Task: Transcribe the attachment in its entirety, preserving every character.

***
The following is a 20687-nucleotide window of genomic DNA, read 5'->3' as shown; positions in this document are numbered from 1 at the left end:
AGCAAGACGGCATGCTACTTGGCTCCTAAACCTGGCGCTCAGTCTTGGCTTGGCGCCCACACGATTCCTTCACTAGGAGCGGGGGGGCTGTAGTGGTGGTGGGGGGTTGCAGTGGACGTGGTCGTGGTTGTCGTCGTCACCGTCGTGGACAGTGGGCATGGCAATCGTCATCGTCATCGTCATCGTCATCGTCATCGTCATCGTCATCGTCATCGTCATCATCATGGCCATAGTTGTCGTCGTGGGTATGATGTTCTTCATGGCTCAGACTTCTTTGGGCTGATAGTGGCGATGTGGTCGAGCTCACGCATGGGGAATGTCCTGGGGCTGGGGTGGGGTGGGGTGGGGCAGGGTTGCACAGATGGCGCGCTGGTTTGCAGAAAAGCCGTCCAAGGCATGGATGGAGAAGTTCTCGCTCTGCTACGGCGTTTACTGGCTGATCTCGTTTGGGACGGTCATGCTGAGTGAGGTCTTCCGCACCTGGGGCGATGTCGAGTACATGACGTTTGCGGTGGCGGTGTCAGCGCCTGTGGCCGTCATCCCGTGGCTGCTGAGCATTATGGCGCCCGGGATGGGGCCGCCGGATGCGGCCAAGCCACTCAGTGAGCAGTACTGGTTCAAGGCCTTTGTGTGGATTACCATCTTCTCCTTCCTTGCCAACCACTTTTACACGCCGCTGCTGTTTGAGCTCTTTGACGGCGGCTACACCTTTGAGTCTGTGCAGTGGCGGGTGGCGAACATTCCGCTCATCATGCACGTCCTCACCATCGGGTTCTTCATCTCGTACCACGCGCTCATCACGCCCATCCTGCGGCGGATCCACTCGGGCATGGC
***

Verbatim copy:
The following is a 20687-nucleotide window of genomic DNA, read 5'->3' as shown; positions in this document are numbered from 1 at the left end:
AGCAAGACGGCATGCTACTTGGCTCCTAAACCTGGCGCTCAGTCTTGGCTTGGCGCCCACACGATTCCTTCACTAGGAGCGGGGGGGCTGTAGTGGTGGTGGGGGGTTGCAGTGGACGTGGTCGTGGTTGTCGTCGTCACCGTCGTGGACAGTGGGCATGGCAATCGTCATCGTCATCGTCATCGTCATCGTCATCGTCATCGTCATCGTCATCGTCATCATCATGGCCATAGTTGTCGTCGTGGGTATGATGTTCTTCATGGCTCAGACTTCTTTGGGCTGATAGTGGCGATGTGGTCGAGCTCACGCATGGGGAATGTCCTGGGGCTGGGGTGGGGTGGGGTGGGGCAGGGTTGCACAGATGGCGCGCTGGTTTGCAGAAAAGCCGTCCAAGGCATGGATGGAGAAGTTCTCGCTCTGCTACGGCGTTTACTGGCTGATCTCGTTTGGGACGGTCATGCTGAGTGAGGTCTTCCGCACCTGGGGCGATGTCGAGTACATGACGTTTGCGGTGGCGGTGTCAGCGCCTGTGGCCGTCATCCCGTGGCTGCTGAGCATTATGGCGCCCGGGATGGGGCCGCCGGATGCGGCCAAGCCACTCAGTGAGCAGTACTGGTTCAAGGCCTTTGTGTGGATTACCATCTTCTCCTTCCTTGCCAACCACTTTTACACGCCGCTGCTGTTTGAGCTCTTTGACGGCGGCTACACCTTTGAGTCTGTGCAGTGGCGGGTGGCGAACATTCCGCTCATCATGCACGTCCTCACCATCGGGTTCTTCATCTCGTACCACGCGCTCATCACGCCCATCCTGCGGCGGATCCACTCGGGCATGGC